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Communion cup

  • Place of origin:

    London (made)

  • Date:

    1622-1623 (made)

  • Artist/Maker:

    Unknown

  • Materials and Techniques:

    Silver-gilt, raised and incised

  • Credit Line:

    Lent by the Rector and Churchwardens of St Mary-le-Bow and United Parishes (from St Augustine and St Faith's, Old Change)

  • Museum number:

    LOAN:ST AUGUSTINE.15

  • Gallery location:

    Sacred Silver & Stained Glass, Room 84, The Whiteley Galleries, case 6A

This impressive cup was used in Protestant worship to serve the consecrated wine during Holy Communion. Although made in the 1620s, the cup is in the style of 50 years earlier. It was commissioned by the church of St Faith’s, in the City of London, to match one made in 1568.

The earlier cup had been made during the period of refashioning, when the ‘old massing chalices’ were replaced by ‘decent’ communion cups, as prescribed by the Reformation. Protestants rejected the Roman Catholic belief in ‘transubstantiation’, in which the bread and wine are miraculously transformed during the Mass into the body and blood of Christ, and proposed instead a symbolic service of shared communion. In this, the congregation would regularly take wine as well as bread, whereas before they had been chiefly spectators.

Physical description

Silver-gilt communion cup. Domed foot with trumpet shaped stem with an applied hemispherical knop. Raised bowl decorated with two bands of cross hatched foliage.

Place of Origin

London (made)

Date

1622-1623 (made)

Artist/maker

Unknown

Materials and Techniques

Silver-gilt, raised and incised

Marks and inscriptions

London hallmarks for 1622-23

Mark: HS above a heart (unidentified)

Dimensions

Height: 245 mm, Diameter: 107 mm of cup, Diameter: 105 mm of base

Object history note

The communion cup is inscribed 'St Faith's' for the former parish of St Faith under St Paul's. After the Great Fire, no new church or chapel was built, and the parish of Saint Faith under Saint Paul was united to the parish of Saint Augustine Watling Street in 1670.

Although made in the 1620s, this impressive cup is in the style of 50 years earlier. It was commissioned by the church of St. Faith's in the City of London, to match one made in 1568 during the period of refashioning.

Historical context note

The Reformation in England
On the eve of the Reformation, churchgoing in England was a colourful, sensory experience, rich in ceremony. In the 1530s, however, Henry VIII threw off the authority of the pope. Under his successor Edward VI (reigned 1547-53) major changes in worship and church decoration were introduced.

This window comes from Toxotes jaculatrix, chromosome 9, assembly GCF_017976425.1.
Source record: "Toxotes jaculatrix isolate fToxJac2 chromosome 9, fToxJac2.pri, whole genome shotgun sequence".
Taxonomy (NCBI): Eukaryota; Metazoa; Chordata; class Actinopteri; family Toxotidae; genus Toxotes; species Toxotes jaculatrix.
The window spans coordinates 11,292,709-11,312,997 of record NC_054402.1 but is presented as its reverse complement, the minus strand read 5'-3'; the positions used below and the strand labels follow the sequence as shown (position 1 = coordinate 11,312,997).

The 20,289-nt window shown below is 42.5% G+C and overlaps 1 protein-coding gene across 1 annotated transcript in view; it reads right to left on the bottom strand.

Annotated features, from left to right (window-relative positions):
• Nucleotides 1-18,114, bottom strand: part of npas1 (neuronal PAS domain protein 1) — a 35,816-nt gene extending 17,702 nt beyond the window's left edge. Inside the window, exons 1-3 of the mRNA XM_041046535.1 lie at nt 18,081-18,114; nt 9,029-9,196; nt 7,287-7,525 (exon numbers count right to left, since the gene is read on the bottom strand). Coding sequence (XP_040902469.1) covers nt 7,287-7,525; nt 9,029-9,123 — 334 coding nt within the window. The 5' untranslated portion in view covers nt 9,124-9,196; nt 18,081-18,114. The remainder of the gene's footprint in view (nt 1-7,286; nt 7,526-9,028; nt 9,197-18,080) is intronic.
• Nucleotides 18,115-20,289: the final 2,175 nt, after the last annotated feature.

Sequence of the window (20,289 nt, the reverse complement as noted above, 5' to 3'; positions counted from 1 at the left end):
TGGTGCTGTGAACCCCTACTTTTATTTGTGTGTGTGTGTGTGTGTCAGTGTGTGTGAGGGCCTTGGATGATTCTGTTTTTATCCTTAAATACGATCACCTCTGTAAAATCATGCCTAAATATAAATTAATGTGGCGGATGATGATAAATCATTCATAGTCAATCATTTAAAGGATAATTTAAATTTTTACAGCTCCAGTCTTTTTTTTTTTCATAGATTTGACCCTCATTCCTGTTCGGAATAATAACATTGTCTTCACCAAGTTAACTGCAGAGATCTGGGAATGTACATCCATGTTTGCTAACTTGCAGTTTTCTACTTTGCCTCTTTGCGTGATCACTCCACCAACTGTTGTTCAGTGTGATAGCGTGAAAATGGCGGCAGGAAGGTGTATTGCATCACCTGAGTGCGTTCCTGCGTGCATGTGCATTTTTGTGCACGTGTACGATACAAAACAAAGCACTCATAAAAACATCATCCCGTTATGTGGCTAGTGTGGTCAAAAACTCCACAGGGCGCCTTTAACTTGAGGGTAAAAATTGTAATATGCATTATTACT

English Reformers wanted a return to a simpler, more direct form of worship. Their boldest move was to reject the Roman Catholic belief in 'transubstantiation', in which the bread and wine are miraculously transformed during the Mass into the body and blood of Christ. They proposed instead a symbolic service of shared communion, conducted in interiors stripped of distracting furnishings and images. The congregation would play an active role in the communion, regularly taking wine as well as bread, whereas before they had been chiefly spectators.

Crown commissioners confiscated or destroyed much of the goldsmiths' work of the medieval church. Some parishes concealed or sold their silver before the commissioners arrived, but by the early 1550s, many were left with just a single cup and paten. Some churches had no precious metal at all.

Consolidation
The success of the Reformation by 1600 owed much to an ingrained culture of obedience to the crown. During the brief reign of Mary I (1553-8) England returned to Catholicism, but under Elizabeth I it swung back to Protestantism, spurred on by state propaganda that Catholicism represented a political threat. Even so, this rupture with the past met with quiet resistance as many people were attached to the old faith and its trappings.

To consolidate this break with traditional religion, the church authorities launched a programme from about 1560 to replace the 'old massing chalices' with 'decent' communion cups of prescribed design. This gave a massive boost to the goldsmiths' trade and the great demand led to the formal establishment of assay offices outside London, at Chester, York, Norwich and Exeter. About 2000 communion cups from the period survive.

Descriptive line

Silver-gilt, London hallmarks for 1622-23, mark of HS above a heart (unidentified)

Labels and date

COMMUNION CUP Silver-gilt LONDON Hallmark for 1622-23
Maker's Mark: HS above a hear. A later replica of the 1568-69 cup also in this case
Lent by the Rector and Churchwardens of St Mary-le-Bow and United Parishes (from St.Augustine, and St Faith's Old Chance), London. No.15 [1980]
Communion Cup
This impressive cup was used in Protestant worship to serve the consecrated wine during Holy Communion. Although made in the 1620s, the cup is in the style of 50 years earlier. It was commissioned by the church of St Faith’s, in the City of London, to match one made in 1568.

The earlier cup had been made during the period of refashioning, when the ‘old massing chalices’ were replaced by ‘decent’ communion cups, as prescribed by the Reformation. Protestants rejected the Roman Catholic belief in ‘transubstantiation’, in which the bread and wine are miraculously transformed during the Mass into the body and blood of Christ, and proposed instead a symbolic service of shared communion. In this, the congregation would regularly take wine as well as bread, whereas before they had been chiefly spectators.

London, England, 1622–3; maker’s mark ‘HS’
above a heart
Silver gilt
On loan from St Mary-le-Bow church, London [22/11/2005]

Materials

Silver; Gold

Techniques

Raising; Engraving (incising); Gilding

Categories

Christianity; Metalwork; Religion

Collection

Metalwork Collection

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